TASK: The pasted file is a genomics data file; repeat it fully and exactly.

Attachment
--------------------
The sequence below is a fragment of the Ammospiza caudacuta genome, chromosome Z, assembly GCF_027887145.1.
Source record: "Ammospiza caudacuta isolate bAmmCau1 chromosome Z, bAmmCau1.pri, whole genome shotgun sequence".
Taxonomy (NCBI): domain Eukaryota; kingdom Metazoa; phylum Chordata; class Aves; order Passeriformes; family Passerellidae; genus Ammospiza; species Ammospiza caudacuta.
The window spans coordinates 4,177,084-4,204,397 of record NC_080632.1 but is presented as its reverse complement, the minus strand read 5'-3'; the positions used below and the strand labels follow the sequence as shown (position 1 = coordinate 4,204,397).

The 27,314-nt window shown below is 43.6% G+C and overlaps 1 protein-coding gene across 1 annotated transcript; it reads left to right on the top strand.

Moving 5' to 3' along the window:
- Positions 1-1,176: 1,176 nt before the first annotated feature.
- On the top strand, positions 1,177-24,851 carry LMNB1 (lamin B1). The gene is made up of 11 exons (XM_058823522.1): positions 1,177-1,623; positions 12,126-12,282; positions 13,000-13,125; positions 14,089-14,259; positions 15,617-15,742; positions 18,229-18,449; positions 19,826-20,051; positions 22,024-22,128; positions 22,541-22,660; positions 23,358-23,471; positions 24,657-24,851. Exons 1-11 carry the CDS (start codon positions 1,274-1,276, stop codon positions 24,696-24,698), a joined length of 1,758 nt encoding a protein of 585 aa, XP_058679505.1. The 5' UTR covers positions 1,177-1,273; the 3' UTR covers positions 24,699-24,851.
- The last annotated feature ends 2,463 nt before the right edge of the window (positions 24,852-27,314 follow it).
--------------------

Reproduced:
The sequence below is a fragment of the Ammospiza caudacuta genome, chromosome Z, assembly GCF_027887145.1.
Source record: "Ammospiza caudacuta isolate bAmmCau1 chromosome Z, bAmmCau1.pri, whole genome shotgun sequence".
Taxonomy (NCBI): domain Eukaryota; kingdom Metazoa; phylum Chordata; class Aves; order Passeriformes; family Passerellidae; genus Ammospiza; species Ammospiza caudacuta.
The window spans coordinates 4,177,084-4,204,397 of record NC_080632.1 but is presented as its reverse complement, the minus strand read 5'-3'; the positions used below and the strand labels follow the sequence as shown (position 1 = coordinate 4,204,397).

The 27,314-nt window shown below is 43.6% G+C and overlaps 1 protein-coding gene across 1 annotated transcript; it reads left to right on the top strand.

Moving 5' to 3' along the window:
- Positions 1-1,176: 1,176 nt before the first annotated feature.
- On the top strand, positions 1,177-24,851 carry LMNB1 (lamin B1). The gene is made up of 11 exons (XM_058823522.1): positions 1,177-1,623; positions 12,126-12,282; positions 13,000-13,125; positions 14,089-14,259; positions 15,617-15,742; positions 18,229-18,449; positions 19,826-20,051; positions 22,024-22,128; positions 22,541-22,660; positions 23,358-23,471; positions 24,657-24,851. Exons 1-11 carry the CDS (start codon positions 1,274-1,276, stop codon positions 24,696-24,698), a joined length of 1,758 nt encoding a protein of 585 aa, XP_058679505.1. The 5' UTR covers positions 1,177-1,273; the 3' UTR covers positions 24,699-24,851.
- The last annotated feature ends 2,463 nt before the right edge of the window (positions 24,852-27,314 follow it).